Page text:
Like St. Paul says, we ought to treat our spiritual lives the way that athletes treat their sport: they dedicate themselves to it, setting higher and higher goals, training their bodies, denying themselves in order to maintain peak physical performance. And all of this to win a crown of leaves! How much more important, then, are the things we take on during Lent? We are training and preparing our souls for an eternity in Heaven with God, not for gold medals or accolades here on earth. Do we approach Lent as something that we need to win right now, this year? Or as something that trains us and jumpstarts us for the rest of the year—and the rest of our lives? Do we find ourselves fasting from the same things every year because we couldn’t maintain virtuous habits once the Easter bells started to ring? Or have our old Lenten penances and prayers become so incorporated into our daily lives that we can build upon them with each new Lenten season?
Once I realized these things about Lent, all those times I “failed” in my Lenten practices didn’t seem so terrible anymore. I no longer want to “quit” Lent when I accidentally slip up on my penances or when I find myself giving in to temptation. If Lent is meant to jumpstart us on spiritual practices that we continue for months and years afterward, then we have to acknowledge and move past the stumbles and crashes when they come. Our failures to live up to our promises to God are still regrettable, certainly, but when we are in it for the long haul, our stumbles are also much more forgettable. St. Paul shows us that in “forgetting what lies behind but straining forward to what lies ahead” we must continue in our “pursuit toward the goal, the prize of God’s upward calling, in Christ Jesus.” We must acknowledge and repent of our broken pasts and our sinfulness, but we also must look with hope toward the future that Christ has made possible for us. If we allow ourselves to dwell too much on our failures, our concupiscence, our weakness as mortal men, then we can lose sight of the ultimate goal for which we strive: to be with Christ in Heaven. As Lent moves into Holy Week and Eastertide, let us strive to be like Paul’s well-disciplined athletes, winning the marathon of life by training our souls for the eternal prize of Jesus Christ.
For more resources to accompany you throughout the Lenten season, please click here.
Question for Reflection: How can you build on your Lenten practices throughout the liturgical year?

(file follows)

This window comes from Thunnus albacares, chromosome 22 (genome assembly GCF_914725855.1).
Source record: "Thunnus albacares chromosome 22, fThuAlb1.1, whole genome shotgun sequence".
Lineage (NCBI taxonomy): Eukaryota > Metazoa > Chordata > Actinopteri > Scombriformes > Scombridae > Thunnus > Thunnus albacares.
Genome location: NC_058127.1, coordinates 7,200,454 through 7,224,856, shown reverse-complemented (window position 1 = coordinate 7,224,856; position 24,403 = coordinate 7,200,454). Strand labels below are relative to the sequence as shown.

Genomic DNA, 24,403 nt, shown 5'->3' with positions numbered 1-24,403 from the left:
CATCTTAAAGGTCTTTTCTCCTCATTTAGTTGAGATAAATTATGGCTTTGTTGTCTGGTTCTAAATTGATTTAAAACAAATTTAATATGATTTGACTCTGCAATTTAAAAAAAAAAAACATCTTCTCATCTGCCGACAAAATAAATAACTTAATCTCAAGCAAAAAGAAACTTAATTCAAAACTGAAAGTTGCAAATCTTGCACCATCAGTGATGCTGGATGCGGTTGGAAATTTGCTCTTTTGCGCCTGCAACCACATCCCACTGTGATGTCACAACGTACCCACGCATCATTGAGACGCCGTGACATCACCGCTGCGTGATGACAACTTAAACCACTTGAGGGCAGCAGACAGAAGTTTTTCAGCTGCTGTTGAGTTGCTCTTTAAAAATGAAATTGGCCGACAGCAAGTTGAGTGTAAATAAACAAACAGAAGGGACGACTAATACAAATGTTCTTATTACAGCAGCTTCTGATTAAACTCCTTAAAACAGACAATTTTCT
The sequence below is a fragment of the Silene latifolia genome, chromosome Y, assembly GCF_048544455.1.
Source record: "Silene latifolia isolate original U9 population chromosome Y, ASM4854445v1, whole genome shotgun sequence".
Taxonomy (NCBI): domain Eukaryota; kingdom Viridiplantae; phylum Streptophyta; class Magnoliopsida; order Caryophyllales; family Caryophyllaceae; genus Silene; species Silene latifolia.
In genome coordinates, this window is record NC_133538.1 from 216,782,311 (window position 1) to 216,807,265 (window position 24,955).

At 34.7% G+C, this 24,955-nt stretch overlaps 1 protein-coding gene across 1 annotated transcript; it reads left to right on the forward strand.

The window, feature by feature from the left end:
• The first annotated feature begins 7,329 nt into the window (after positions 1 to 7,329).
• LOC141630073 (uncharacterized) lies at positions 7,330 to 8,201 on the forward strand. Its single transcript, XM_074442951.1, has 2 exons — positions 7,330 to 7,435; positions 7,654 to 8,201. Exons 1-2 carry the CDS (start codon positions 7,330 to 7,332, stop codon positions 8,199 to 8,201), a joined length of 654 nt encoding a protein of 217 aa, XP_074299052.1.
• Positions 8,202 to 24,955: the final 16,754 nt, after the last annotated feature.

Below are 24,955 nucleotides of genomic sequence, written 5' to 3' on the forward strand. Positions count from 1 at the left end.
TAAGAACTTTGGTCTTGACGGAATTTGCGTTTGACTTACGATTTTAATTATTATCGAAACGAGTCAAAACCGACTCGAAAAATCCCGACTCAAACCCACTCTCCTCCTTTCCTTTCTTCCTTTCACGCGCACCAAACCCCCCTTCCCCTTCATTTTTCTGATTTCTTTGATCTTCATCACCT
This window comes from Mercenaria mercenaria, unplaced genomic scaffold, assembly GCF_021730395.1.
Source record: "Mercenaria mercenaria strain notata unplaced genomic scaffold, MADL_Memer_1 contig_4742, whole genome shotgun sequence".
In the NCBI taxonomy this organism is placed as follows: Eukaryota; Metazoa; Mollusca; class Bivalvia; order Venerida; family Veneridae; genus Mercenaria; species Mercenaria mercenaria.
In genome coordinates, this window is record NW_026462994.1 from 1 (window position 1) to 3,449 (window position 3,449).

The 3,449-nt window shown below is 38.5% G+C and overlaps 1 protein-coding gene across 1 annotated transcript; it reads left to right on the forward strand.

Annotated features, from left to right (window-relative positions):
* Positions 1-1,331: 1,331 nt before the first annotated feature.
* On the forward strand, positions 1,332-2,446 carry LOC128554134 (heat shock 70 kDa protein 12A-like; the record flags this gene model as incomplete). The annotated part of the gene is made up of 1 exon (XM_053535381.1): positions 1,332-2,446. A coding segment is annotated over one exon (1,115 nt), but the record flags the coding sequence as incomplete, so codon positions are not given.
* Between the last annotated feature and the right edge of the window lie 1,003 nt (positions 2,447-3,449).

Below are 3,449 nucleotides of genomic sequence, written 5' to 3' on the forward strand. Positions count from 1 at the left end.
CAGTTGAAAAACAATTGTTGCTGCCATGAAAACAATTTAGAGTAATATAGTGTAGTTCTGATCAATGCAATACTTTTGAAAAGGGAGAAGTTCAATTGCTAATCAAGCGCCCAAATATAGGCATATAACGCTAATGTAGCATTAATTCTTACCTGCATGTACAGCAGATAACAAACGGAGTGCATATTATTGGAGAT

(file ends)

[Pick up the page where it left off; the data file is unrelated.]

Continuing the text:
Praying Through Holy WeekRead Now
I am out of practice. Although I spend what feels like hours and hours each week writing papers, I am out of the habit of writing for pleasure. As a seminarian in my first years of theology studies, I am not yet crafting homilies. What was once an enjoyable and relatively easy undertaking now feels rather rigid and forced.
Our spiritual lives also ebb and flow. At times, perhaps our prayer life or growth in virtue seems enjoyable and relatively easy. At other points, it can feel rigid and forced. As we enter into Holy Week, I am reminded of the continuing conversion that must happen in my own life. What has the task of this now-past Lenten journey taught me? It has taught me that nothing in the spiritual life should be forced. Discipline is important, and hopefully the forty days of Lent have strengthened each of us in our resolve to turn to the Lord in prayer during the course of each day. Saint Elizabeth Ann Seton, the first American-born saint, wrote, “We must pray without ceasing, in every occurrence and employment of our lives—that prayer which is rather a habit of lifting up the heart to God as in a constant communication with Him.” Hopefully this season of preparation has strengthened our habit of prayer in the way that Saint Elizabeth spoke of.
When we pause to recognize the stirrings in our heart that come from a genuine encounter with the Lord in times of prayer, it can often be surprising to take stock of the promptings of the Holy Spirit. “Here is the true gift of the Father,” said our Holy Father Pope Francis. “Man knocks with prayer at the door of God to ask for grace. And he, who is Father, gives me that and more: a gift, the Holy Spirit.… We must learn to knock on the heart of God! And we learn to do it courageously.” When we are bold and courageous in our prayer, we draw even closer to God—Father, Son, and Holy Spirit.
As we look ahead to the remainder of Holy Week, how can we enter more fully into the great mysteries and events that the Church commemorates this week? First and foremost, we should not forget to pray! The time of preparation for Easter is still upon us; we pray with a real and sincere Christian hope. “To come to know God—the true God—means to receive hope,” wrote Pope Emeritus Benedict XVI in Spe Salvi. We should pray with fervent hope to come to know the living and true God during these final days of preparation for Easter.
For more Lenten and Easter resources, please click here.
For more resources on prayer, please click here.
On the Witness of OthersRead Now
I spent my spring break in Diriamba, Nicaragua, living with abandoned special-needs children. The experience taught me more than I could ever say or write, but one person’s words and actions are still fresh in my mind.